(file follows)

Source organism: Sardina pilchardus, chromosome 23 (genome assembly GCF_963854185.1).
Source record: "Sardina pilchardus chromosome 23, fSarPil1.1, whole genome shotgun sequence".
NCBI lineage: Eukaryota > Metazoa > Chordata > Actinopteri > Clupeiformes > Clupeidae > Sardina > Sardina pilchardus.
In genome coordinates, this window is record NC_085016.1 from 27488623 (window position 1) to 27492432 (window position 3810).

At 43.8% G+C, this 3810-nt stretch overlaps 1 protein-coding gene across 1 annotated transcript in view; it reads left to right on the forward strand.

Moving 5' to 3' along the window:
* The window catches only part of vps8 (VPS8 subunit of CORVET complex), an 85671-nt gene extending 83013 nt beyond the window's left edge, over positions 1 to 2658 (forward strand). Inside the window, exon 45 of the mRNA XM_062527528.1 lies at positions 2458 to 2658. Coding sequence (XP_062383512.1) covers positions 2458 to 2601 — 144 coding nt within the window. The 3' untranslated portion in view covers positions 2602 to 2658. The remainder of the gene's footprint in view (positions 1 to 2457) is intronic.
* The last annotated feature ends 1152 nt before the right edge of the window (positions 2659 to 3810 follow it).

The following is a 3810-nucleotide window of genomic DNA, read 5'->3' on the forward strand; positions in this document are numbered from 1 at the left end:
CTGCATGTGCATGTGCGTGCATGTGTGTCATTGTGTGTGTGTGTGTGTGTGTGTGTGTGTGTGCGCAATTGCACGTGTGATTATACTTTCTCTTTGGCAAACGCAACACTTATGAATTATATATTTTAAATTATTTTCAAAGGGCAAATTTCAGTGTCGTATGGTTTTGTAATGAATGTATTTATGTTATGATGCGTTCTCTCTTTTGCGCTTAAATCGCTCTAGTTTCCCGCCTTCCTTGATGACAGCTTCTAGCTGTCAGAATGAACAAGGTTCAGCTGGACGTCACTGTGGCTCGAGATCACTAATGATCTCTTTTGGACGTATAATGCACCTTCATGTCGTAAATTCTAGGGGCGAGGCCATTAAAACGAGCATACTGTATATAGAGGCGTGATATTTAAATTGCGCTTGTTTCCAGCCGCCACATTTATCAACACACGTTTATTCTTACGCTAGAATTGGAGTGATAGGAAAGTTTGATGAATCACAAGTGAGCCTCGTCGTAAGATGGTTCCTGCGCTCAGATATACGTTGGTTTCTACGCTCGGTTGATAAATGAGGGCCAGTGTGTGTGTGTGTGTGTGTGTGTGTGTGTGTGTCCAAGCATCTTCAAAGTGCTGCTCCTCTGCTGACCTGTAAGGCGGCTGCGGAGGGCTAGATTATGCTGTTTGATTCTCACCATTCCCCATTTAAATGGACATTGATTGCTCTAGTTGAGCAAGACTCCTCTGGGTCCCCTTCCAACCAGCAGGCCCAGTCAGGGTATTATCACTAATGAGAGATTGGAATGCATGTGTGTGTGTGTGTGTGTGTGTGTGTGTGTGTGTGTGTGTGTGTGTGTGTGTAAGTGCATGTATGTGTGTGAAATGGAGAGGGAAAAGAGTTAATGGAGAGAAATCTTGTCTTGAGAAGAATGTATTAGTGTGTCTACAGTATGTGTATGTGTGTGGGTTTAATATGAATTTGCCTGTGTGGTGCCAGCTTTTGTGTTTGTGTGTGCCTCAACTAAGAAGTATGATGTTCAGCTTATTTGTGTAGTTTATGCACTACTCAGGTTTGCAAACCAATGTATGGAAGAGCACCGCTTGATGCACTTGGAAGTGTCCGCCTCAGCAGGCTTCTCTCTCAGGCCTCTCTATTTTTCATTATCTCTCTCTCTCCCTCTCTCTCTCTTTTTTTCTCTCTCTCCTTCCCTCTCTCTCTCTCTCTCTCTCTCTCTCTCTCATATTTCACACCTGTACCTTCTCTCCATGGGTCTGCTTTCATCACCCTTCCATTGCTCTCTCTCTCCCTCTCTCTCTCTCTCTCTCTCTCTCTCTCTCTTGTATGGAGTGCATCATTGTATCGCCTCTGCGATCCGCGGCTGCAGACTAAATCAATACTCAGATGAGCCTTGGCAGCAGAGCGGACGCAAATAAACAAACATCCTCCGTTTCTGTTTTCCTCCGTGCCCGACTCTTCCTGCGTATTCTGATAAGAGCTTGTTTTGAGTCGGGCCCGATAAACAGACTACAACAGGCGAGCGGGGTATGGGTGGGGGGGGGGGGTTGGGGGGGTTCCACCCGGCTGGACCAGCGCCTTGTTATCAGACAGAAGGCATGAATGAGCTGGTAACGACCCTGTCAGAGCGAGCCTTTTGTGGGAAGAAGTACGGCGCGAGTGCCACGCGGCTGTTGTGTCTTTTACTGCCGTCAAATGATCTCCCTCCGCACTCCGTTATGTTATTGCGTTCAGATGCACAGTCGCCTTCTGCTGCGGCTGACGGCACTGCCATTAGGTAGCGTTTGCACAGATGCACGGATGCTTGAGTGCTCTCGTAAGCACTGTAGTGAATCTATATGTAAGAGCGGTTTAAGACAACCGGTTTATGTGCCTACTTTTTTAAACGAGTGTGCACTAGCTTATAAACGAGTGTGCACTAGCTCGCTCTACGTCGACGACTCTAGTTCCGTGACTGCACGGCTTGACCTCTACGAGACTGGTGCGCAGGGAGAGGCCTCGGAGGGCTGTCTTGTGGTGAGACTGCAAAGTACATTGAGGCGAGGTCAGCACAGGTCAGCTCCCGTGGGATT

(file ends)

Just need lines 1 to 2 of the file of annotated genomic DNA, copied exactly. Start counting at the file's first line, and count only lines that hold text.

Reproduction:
Source organism: Sardina pilchardus, chromosome 23 (genome assembly GCF_963854185.1).
Source record: "Sardina pilchardus chromosome 23, fSarPil1.1, whole genome shotgun sequence".